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Church leaders wandering past the cross


Many years ago, I visited a rocky hillside in Jerusalem that some scholars believe is the site of Jesus’ crucifixion. On this hillside were three trees that reminded me of the crosses at Jesus’ death, and in front of the hill was a busy bus station. The stench of diesel fuel hung in the air. The loud hum of old bus engines was compounded by a continual chorus of horns blowing in the traffic.

What seemed like thousands of people speaking multiple languages stood in the station, waiting for transportation to take them to nowhere important. 

A young believer at the time, I stood as quietly and respectfully as I could, looking toward the trees growing on that small hill. “Here Jesus died for me,” I thought, “and I can’t believe that everyone is ignoring this place. How do people just drive by this holy place as if nothing happened here?” 

Years later, I have sadly learned that I, too, can get so busy with life that I inadvertently wander past the cross as if it didn’t happen.¹

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Maybe we church leaders are most susceptible to this problem because our ministry responsibilities never end. How, then, do we know when we’re wandering past the cross? Perhaps my personal reflections and confessions can help you think about your own heart:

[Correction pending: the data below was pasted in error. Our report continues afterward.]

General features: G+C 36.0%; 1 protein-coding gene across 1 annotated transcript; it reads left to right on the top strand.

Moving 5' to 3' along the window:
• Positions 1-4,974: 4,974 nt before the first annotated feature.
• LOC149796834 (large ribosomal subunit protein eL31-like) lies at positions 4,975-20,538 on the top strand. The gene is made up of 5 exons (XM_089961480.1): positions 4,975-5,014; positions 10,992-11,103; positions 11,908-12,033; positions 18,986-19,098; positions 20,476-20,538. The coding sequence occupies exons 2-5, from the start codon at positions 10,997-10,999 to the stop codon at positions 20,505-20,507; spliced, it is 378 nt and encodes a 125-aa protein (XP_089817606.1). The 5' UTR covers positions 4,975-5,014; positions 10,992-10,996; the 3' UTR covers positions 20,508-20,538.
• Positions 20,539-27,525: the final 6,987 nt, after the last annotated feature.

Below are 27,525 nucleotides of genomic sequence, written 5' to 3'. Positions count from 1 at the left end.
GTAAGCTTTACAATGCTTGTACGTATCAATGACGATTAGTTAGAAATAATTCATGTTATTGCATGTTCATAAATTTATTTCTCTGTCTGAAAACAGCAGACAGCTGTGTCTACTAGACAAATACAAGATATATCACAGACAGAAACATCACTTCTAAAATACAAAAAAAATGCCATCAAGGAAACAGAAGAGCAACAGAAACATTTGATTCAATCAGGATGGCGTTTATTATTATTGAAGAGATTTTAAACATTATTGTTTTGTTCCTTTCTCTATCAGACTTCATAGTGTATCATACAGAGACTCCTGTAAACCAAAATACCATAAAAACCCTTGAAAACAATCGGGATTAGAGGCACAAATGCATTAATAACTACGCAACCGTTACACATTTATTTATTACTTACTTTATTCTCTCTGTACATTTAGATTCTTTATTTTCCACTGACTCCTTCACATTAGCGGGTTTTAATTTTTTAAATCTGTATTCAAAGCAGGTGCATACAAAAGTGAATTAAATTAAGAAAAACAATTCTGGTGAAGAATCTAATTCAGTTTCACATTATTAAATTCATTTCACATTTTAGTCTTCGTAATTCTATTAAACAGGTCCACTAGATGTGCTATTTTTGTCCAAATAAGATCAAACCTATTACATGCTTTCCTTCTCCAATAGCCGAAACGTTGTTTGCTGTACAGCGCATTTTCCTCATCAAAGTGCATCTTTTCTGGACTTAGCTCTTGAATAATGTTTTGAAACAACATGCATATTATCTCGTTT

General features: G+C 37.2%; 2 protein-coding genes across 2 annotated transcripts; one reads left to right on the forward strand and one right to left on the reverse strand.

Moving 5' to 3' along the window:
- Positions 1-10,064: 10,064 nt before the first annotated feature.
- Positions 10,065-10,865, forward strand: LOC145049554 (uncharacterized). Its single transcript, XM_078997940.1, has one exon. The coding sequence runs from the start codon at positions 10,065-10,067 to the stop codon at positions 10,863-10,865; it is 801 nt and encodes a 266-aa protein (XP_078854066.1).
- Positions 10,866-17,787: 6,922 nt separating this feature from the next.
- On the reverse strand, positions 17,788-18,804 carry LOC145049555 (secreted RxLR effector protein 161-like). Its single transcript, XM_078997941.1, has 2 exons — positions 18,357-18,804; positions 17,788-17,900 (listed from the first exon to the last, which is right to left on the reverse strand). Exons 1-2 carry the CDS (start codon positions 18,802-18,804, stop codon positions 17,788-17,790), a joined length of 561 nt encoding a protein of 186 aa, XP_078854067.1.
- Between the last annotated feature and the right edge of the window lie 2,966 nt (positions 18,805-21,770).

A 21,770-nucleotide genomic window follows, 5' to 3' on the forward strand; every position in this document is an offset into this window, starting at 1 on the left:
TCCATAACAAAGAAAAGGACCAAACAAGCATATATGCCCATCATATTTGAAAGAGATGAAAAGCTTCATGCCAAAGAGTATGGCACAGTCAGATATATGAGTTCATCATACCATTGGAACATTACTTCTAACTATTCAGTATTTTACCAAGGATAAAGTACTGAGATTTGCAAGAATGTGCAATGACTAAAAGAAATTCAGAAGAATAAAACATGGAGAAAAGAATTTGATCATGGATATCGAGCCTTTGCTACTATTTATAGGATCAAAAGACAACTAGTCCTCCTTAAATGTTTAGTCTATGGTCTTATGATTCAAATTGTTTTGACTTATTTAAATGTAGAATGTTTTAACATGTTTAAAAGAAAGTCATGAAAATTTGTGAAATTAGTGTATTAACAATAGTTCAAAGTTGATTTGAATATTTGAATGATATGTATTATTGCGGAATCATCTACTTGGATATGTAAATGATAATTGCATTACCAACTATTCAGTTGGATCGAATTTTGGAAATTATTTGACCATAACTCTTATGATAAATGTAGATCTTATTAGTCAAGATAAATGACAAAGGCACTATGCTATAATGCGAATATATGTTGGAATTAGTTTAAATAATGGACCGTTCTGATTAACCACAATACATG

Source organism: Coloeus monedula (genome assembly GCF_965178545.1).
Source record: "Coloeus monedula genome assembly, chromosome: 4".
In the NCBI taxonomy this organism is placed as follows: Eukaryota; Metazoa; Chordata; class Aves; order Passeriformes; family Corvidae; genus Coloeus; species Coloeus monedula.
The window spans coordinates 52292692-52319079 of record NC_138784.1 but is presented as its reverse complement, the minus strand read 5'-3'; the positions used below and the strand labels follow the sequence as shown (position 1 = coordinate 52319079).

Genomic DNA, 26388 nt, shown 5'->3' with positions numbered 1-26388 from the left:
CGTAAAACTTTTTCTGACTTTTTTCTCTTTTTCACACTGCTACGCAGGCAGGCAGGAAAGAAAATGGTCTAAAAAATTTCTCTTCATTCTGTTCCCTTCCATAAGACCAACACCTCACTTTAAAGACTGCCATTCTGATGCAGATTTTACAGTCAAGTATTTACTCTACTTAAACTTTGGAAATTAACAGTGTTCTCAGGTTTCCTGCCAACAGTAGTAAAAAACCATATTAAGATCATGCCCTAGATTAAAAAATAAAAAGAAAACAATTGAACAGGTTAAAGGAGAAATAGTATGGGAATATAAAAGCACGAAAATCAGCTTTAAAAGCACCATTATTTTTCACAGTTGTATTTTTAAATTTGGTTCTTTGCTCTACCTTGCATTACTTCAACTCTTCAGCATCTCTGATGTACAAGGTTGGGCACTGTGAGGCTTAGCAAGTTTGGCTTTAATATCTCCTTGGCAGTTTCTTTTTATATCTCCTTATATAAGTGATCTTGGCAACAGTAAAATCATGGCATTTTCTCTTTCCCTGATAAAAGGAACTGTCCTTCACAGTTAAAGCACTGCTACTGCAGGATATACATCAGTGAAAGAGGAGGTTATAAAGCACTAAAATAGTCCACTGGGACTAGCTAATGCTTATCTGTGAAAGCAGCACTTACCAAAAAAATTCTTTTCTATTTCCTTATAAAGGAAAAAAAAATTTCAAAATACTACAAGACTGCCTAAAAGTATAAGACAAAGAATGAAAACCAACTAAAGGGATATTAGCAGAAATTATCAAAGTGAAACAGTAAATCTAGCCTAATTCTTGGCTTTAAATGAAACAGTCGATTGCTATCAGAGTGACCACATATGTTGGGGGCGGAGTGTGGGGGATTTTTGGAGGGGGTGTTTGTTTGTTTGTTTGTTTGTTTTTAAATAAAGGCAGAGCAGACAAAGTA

1. I know I’m wandering past the cross when the story of the cross no longer melts my heart like it did when I first followed Christ. Back then, the whole story was amazing; now, too often, it’s routine.

2. I can sing songs of the cross with little brokenness and gratitude. It’s been a long time now, but I remember singing, with much gratefulness, hymns like, “The Old Rugged Cross” and “At Calvary.” The songs we sing are different now, but how I wish my brokenness over the cross were still the same!

3. When I tell my testimony, I speak more about my life change than about the cross and God’s gracious love. I certainly don’t skip the cross, but I do fear I don’t always focus there like I should. I admit that I don’t always sufficiently camp out at a wooden cross and a borrowed tomb.

4. Observing the Lord’s Supper with my church family becomes routine. And, that’s not because our church shares the ordinance too often; it’s because I don’t always dwell deeply enough on the significance of the Supper. I wander past the cross ...

5. Writing or teaching things like this post calls me to repentance ... again. I wrote the words of the first two paragraphs of this post more than 10 years ago. I confessed my struggle back then, and I confess today that I still have much room to grow. 

Being a church leader is no guarantee you will live in the shadow of the cross. Busyness can, in fact, get in the way of that focus. For those leaders who need it, may the Lord take us back to Calvary and then to an empty tomb.

¹These first two paragraphs are found in Chuck Lawless, Nobodies for Jesus: 14 Days toward a Great Commission Lifestyle (pp. 23-24). Rainer Publishing. Kindle Edition. I wrote this book to challenge all of us to regain our fascination with Jesus—and consequently, to do the Great Commission.

Originally published at Church Answers. 

Chuck Lawless currently serves as Professor of Evangelism and Missions and Dean of Graduate Studies at Southeastern Seminary. A conference speaker and author or co-author of more than ten books, including Spiritual Warfare: Biblical Truth for Victory, Discipled Warriors, Putting on the Armor, Mentor, and Spiritual Warfare in the Storyline of Scripture, Dr. Lawless has a strong interest in discipleship and mentoring. You can connect with Dr. Lawless on both Twitter and Facebook.

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